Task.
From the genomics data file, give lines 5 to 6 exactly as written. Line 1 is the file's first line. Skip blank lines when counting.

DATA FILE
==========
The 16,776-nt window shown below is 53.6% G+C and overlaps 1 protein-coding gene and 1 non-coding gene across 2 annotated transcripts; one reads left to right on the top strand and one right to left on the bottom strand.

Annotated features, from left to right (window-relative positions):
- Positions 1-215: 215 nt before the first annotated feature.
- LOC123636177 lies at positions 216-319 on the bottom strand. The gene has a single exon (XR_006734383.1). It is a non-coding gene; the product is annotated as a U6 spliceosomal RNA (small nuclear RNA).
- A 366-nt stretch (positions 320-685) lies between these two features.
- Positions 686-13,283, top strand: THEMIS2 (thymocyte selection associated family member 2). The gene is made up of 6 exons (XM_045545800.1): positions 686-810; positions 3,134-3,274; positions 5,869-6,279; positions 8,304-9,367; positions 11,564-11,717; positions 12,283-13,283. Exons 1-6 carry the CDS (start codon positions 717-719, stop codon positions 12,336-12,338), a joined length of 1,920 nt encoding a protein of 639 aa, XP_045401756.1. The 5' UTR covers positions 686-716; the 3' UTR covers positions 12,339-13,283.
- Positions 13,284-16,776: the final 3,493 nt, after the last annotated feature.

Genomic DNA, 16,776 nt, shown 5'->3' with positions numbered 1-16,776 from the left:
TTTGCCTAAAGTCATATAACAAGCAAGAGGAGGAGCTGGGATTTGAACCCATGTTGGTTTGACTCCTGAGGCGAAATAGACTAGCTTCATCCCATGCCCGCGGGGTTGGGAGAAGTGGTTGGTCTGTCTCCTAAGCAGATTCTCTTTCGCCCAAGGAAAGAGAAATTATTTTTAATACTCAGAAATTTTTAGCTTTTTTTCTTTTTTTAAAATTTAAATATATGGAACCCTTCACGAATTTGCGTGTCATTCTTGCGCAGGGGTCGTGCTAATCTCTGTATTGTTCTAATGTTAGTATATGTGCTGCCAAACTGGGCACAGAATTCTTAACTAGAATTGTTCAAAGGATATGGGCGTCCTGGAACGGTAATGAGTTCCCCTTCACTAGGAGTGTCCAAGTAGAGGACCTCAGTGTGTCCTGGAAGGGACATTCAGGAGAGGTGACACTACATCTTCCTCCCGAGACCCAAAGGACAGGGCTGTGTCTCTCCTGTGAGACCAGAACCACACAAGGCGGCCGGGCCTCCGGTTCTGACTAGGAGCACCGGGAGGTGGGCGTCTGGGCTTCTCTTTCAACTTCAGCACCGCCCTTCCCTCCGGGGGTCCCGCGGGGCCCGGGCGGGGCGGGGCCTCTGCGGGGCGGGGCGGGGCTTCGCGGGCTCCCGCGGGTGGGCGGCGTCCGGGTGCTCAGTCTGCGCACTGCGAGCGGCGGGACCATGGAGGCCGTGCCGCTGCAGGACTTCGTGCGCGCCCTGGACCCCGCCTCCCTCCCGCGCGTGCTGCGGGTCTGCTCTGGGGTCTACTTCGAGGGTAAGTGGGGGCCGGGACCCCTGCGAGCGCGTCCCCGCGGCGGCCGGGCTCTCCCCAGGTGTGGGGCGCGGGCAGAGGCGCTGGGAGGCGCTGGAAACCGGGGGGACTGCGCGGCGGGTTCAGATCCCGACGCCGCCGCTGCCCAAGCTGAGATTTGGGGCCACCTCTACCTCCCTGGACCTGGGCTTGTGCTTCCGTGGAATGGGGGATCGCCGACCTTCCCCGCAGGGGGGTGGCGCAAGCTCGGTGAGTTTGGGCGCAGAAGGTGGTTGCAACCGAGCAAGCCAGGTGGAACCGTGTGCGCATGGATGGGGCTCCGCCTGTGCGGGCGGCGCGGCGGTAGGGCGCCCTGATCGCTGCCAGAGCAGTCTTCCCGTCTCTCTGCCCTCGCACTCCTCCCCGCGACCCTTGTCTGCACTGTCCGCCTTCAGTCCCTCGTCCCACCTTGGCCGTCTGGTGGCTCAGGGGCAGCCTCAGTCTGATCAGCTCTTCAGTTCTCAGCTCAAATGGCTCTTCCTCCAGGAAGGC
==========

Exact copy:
- A 366-nt stretch (positions 320-685) lies between these two features.
- Positions 686-13,283, top strand: THEMIS2 (thymocyte selection associated family member 2). The gene is made up of 6 exons (XM_045545800.1): positions 686-810; positions 3,134-3,274; positions 5,869-6,279; positions 8,304-9,367; positions 11,564-11,717; positions 12,283-13,283. Exons 1-6 carry the CDS (start codon positions 717-719, stop codon positions 12,336-12,338), a joined length of 1,920 nt encoding a protein of 639 aa, XP_045401756.1. The 5' UTR covers positions 686-716; the 3' UTR covers positions 12,339-13,283.